Equipment for a sandwich shop falls into three general categories—food prep, cooking, and holding. (Of course, like any foodservice operation, you’ll also need storage—both dry and refrigerated—cleaning equipment and supplies and warewashing.) But the equipment you choose in any one of these categories really depends on your concept and menu.

If, for example, you want to open a sub shop, you likely won’t need much cooking equipment except a countertop cheese melter/salamander. Likewise, for deli sandwiches, you won’t need much except a toaster for items like bagels and lox or a BLT. If your concept is panini sandwiches, a panini grill/sandwich press or two might be all you need. If your menu includes items such a grilled cheese or Reuben, you’ll want a countertop griddle at a minimum and more likely a 48-in. flattop griddle. Add fries or a sandwich like a Monte Carlo to your menu and you’ll add a fryer to your equipment list.

Or take bread. You could bake your own bread, but that would require a separate baking area in your shop. To keep labor costs low and devote space to making and selling sandwiches, you may choose to buy commercial breads instead. To increase the perception that your sandwiches are fresh, though, you may want the smell of baking bread to be the first thing customers experience. You could buy a frozen or parbaked product and finish it in your store. In that case, you’ll need a good convection oven.

Use your menu to go through this list of suggested equipment, and see what will work best for your concept.

Sandwich Prep Equipment

Having ready-to-use sandwich ingredients and fillings on hand requires prep time and space, and assembling sandwiches to order also requires prep space. Here’s what to think about:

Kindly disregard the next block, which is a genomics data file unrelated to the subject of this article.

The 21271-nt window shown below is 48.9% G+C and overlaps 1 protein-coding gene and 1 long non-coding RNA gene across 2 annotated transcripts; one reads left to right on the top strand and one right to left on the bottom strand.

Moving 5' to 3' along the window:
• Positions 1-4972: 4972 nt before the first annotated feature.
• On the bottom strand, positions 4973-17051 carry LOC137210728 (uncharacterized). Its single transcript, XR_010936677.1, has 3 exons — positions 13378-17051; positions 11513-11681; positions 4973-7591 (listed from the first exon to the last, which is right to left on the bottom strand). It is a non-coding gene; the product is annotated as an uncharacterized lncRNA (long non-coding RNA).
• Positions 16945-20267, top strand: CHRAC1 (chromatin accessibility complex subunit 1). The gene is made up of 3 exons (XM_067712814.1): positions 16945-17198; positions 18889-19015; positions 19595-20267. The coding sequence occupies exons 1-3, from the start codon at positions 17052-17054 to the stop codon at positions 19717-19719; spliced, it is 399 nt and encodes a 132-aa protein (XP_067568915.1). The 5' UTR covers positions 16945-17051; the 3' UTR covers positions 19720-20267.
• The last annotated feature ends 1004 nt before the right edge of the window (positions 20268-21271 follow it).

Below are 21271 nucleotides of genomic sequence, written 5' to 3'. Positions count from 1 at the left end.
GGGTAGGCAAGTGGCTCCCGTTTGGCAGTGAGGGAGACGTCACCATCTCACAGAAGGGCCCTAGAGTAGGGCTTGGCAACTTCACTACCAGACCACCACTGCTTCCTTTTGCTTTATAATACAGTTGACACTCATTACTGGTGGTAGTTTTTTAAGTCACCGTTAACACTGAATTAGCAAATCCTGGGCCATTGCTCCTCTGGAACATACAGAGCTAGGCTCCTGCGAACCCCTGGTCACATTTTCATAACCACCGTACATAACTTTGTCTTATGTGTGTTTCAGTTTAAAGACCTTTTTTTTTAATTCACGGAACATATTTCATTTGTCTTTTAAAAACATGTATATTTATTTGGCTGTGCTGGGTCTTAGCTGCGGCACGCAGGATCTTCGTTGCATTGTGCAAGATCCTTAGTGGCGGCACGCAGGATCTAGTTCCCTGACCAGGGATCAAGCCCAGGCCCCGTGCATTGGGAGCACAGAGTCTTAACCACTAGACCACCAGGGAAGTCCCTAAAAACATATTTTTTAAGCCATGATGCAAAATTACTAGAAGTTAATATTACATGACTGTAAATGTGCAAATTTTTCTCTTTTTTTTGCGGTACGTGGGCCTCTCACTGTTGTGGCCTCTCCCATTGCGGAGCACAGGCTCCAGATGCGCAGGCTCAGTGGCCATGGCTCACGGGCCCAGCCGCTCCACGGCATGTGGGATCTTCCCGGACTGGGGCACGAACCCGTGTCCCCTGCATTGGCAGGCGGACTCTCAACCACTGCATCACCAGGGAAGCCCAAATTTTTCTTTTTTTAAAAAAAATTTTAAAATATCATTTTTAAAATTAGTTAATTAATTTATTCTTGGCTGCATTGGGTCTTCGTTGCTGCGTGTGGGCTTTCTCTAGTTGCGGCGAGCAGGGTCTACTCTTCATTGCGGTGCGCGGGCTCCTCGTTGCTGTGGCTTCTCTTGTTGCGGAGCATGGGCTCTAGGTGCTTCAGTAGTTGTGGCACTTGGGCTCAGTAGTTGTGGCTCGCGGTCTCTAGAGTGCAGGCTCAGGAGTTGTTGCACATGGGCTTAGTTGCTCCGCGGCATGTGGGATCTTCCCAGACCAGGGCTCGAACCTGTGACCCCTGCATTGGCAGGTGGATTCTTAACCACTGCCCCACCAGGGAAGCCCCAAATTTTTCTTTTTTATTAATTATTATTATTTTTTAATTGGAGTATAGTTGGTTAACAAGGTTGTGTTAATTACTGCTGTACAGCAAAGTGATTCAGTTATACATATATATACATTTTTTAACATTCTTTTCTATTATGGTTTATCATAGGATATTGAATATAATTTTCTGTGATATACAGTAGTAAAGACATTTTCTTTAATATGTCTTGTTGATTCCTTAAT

• Walk-in/reach-in refrigeration. To hold all the refrigerated ingredients sandwiches require (meat, cheese, dairy, produce, etc.) and prepared foods (tuna/chicken/egg salad, sliced meat/cheese, etc.), you’ll need a small walk-in or a two-door reach-in—maybe two. If you plan on purchasing frozen ingredients, put a freezer on your list. (Read also: the “Walk-In Coolers and Freezers Buying Guide” and the “Reach-In Refrigerators and Freezers Buying Guide” from Central Restaurant Products.)
  • Prep table and sink. Give yourself enough workspace that two people can prep different items at the same time—slicing meat and cheese, and slicing tomatoes and produce, for example, or preparing batches of egg salad.
  • Meat/cheese slicer. Purchase a good, heavy-duty slicer that will stand up to your anticipated volume.
  • Food processor/vegetable cutter. A good food processor gives you the ability to slice produce, shred or grate cheese, and whip up sauces and spreads like aioli. If you plan to open a sub shop with lots of veggie ingredients, you might want a dedicated vegetable cutter, too.
  • Tomato slicer. Specialty tomato slicers will often give you more consistent, better quality slices than cutting by hand or using a vegetable cutter.